- Share this article on Facebook
- Share this article on Twitter
- Share this article on Flipboard
- Share this article on Email
- Show additional share options
- Share this article on Linkedin
- Share this article on Pinit
- Share this article on Reddit
- Share this article on Tumblr
- Share this article on Whatsapp
- Share this article on Print
- Share this article on Comment
Robert Blalack, the Industrial Light & Magic co-founder who shared an Oscar for his contribution to the groundbreaking visual effects employed on the original Star Wars, has died. He was 73.
Blalack died Wednesday of cancer at his home in Paris, his wife, writer Caroline Charron-Blalack, told The Hollywood Reporter.
Blalack also shared an Emmy for his VFX work on The Day After, the 1983 ABC telefilm about a nuclear war between the U.S. and Soviet Union that drew 100 million viewers and was the highest-rated TV movie in history at the time.
Born in Panama on Dec. 9, 1948, Blalack attended St. Paul’s School in London and Pomona College and Cal-Arts in California.
He had worked at Crest Digital and on Peter Davis’ Oscar-winning Vietnam documentary Hearts and Minds (1974) when he met John Dykstra during production of a doc about Douglas Trumbull’s VFX house Future General Corp.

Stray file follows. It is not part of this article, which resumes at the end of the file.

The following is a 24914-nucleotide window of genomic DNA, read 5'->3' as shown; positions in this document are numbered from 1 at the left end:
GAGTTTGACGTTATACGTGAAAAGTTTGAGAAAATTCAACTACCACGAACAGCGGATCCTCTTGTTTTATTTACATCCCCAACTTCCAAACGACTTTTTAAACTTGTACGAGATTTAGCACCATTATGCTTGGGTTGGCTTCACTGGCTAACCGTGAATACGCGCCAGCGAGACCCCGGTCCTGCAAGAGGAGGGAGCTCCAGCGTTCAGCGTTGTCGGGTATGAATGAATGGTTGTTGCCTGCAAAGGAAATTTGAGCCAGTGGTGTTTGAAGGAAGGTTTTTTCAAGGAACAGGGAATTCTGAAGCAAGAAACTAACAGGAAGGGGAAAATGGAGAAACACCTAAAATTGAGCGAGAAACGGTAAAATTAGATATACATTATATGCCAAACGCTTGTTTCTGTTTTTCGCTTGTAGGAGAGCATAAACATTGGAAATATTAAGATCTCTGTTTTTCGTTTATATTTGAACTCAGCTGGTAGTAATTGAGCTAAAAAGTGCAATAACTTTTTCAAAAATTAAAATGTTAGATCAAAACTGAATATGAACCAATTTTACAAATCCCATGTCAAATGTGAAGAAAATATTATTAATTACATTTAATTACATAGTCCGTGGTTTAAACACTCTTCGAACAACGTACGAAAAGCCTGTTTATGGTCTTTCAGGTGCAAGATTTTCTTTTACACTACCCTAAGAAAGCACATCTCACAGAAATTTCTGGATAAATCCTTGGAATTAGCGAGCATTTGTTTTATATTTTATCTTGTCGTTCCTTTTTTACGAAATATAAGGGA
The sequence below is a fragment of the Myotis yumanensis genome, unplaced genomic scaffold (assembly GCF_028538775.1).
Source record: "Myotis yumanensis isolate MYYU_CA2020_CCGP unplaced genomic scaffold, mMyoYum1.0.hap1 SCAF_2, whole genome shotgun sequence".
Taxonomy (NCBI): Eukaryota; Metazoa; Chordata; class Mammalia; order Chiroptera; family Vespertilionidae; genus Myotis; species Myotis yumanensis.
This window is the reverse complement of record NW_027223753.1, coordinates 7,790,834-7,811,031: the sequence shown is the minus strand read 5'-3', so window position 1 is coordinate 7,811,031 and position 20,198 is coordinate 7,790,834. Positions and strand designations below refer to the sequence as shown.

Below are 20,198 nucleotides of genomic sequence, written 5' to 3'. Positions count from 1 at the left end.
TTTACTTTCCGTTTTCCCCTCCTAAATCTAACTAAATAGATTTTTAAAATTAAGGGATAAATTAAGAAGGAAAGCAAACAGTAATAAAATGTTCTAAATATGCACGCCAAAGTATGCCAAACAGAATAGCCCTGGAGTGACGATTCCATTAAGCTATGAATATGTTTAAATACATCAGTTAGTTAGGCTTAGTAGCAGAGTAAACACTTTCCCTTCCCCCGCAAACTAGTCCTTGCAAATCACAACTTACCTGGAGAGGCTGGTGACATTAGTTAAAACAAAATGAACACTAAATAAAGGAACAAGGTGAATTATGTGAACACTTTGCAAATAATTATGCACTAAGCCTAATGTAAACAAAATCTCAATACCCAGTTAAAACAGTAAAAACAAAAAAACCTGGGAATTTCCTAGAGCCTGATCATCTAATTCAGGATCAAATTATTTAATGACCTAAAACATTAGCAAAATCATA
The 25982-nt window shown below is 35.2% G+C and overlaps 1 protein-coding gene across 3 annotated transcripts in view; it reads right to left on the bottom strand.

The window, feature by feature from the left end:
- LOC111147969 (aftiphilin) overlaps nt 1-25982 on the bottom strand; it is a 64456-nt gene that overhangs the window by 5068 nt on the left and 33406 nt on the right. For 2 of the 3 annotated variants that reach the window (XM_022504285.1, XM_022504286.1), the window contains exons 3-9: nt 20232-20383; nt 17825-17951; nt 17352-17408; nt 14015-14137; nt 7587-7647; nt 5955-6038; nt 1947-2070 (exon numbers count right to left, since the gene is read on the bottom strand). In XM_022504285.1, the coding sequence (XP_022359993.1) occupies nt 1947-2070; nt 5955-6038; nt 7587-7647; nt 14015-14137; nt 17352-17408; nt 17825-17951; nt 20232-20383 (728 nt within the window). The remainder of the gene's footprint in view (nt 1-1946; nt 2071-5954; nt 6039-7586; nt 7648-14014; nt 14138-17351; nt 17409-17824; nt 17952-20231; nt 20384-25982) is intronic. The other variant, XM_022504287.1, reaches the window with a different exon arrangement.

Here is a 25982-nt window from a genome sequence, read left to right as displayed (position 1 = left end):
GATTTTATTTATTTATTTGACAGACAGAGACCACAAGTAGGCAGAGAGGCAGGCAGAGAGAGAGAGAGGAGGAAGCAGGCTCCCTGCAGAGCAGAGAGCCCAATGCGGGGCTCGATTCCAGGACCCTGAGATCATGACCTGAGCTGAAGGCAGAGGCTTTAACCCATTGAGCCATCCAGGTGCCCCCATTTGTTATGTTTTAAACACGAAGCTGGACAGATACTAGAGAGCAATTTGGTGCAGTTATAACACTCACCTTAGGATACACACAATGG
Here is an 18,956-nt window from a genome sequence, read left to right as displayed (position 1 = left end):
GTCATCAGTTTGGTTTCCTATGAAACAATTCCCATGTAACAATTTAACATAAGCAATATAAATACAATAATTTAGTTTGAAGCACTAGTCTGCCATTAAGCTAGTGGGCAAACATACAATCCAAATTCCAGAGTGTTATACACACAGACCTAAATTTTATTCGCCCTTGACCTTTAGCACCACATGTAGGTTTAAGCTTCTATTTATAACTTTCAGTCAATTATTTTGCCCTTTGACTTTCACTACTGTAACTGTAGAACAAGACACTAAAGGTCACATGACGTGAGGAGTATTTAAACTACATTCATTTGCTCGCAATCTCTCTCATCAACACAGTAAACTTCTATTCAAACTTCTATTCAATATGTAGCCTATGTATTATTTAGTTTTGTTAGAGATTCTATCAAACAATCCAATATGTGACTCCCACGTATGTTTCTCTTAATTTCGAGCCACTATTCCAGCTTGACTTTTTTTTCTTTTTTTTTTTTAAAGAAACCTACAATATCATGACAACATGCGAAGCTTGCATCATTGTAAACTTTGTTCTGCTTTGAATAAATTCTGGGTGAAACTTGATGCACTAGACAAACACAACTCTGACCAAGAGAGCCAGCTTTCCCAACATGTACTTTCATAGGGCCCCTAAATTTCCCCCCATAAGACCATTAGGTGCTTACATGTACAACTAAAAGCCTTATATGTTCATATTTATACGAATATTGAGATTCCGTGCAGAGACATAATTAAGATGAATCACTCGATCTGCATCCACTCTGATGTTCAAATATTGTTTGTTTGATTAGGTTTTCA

The two then teamed with George Lucas and others to launch ILM, and he, Dykstra, John Stears, Richard Edlund and Grant McCune won the effects Academy Award for Star Wars (1977). Blalack designed and supervised the composite optical production pipeline that produced all 365 VistaVision VFX shots for the film.
“We discovered that building ILM from scratch during production was like jumping out of a plane and stitching up the parachute during free fall,” he said during an ILM reunion in 2017.
In 1980, Blalack produced the visual effects for the 13-part PBS documentary series Carl Sagan’s Cosmos: A Personal Voyage.
His film résumé also included Meteor (1979), John Landis’ The Blues Brothers (1980), Airplane! (1980), Ken Russell’s Altered States (1980), Wolfen (1981), Paul Schrader’s Cat People (1982) and Paul Verhoeven’s RoboCop (1987), and he did lots of work for theme park rides as well.
In addition to his wife, survivors include his son, Paul.
Sign up for THR news straight to your inbox every day
More from The Hollywood Reporter
Transformers: Rise of the Beasts
‘Transformers: Rise of the Beasts’ Team on Bringing the Iconic Characters to Life in a New Way: “It’s a Dream Come True”
Chris Hemsworth Says Director Criticisms of MCU Are “Super Depressing,” Chalks Mixed ‘Thor 4’ Reviews Up to Movie Being “Too Silly”
‘White Men Can’t Jump’ Star Laura Harrier on Remixing the 1992 Classic, ‘Spider-Man’ Memories and ‘BlacKkKlansman’ Impact
Rachel Sennott, Ayo Edebiri Start a High School Fight Club to Hook Up With Cheerleaders in ‘Bottoms’ Trailer